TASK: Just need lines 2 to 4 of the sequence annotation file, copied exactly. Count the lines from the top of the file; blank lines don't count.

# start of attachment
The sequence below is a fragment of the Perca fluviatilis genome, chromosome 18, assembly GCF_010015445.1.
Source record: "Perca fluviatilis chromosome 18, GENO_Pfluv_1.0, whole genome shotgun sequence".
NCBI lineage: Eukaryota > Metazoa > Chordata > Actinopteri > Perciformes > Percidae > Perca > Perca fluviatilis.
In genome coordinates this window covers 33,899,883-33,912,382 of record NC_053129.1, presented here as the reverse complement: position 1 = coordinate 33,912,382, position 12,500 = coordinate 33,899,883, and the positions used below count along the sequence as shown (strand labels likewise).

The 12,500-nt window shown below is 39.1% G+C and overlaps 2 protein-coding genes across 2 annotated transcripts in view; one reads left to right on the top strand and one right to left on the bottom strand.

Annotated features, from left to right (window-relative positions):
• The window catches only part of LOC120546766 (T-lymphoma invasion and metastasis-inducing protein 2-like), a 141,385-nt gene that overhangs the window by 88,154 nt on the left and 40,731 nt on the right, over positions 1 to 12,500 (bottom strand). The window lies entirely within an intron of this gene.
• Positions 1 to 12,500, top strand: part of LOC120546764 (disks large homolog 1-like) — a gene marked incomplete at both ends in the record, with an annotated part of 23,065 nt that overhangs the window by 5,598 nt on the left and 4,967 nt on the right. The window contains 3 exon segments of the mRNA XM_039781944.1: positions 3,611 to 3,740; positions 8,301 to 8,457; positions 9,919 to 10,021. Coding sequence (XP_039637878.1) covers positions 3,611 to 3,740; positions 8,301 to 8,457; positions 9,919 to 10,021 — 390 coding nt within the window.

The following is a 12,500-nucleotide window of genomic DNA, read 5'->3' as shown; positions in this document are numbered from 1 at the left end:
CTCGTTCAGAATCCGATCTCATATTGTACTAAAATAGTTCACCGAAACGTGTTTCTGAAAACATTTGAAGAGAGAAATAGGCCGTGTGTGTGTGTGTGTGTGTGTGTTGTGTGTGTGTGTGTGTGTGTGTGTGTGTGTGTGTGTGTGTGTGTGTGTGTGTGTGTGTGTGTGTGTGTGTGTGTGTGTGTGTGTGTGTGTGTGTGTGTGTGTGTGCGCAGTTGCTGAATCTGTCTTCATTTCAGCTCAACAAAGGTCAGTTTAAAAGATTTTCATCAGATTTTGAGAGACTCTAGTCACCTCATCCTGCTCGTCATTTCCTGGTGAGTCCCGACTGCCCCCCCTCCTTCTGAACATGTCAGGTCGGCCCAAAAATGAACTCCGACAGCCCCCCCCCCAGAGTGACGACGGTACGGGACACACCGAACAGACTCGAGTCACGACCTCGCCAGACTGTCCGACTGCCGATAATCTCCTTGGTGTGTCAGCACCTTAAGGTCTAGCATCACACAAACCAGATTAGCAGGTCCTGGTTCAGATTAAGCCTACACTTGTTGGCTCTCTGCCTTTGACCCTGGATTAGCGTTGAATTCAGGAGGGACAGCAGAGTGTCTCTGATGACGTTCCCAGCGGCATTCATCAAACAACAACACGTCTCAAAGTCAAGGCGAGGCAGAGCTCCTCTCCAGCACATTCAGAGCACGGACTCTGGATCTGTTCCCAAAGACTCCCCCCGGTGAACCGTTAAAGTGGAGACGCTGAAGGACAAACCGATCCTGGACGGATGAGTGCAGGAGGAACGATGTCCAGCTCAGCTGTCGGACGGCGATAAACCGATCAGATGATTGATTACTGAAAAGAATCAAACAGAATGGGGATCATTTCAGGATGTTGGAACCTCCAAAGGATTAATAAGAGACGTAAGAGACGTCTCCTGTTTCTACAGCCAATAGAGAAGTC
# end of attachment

Source record: "Perca fluviatilis chromosome 18, GENO_Pfluv_1.0, whole genome shotgun sequence".
NCBI lineage: Eukaryota > Metazoa > Chordata > Actinopteri > Perciformes > Percidae > Perca > Perca fluviatilis.
In genome coordinates this window covers 33,899,883-33,912,382 of record NC_053129.1, presented here as the reverse complement: position 1 = coordinate 33,912,382, position 12,500 = coordinate 33,899,883, and the positions used below count along the sequence as shown (strand labels likewise).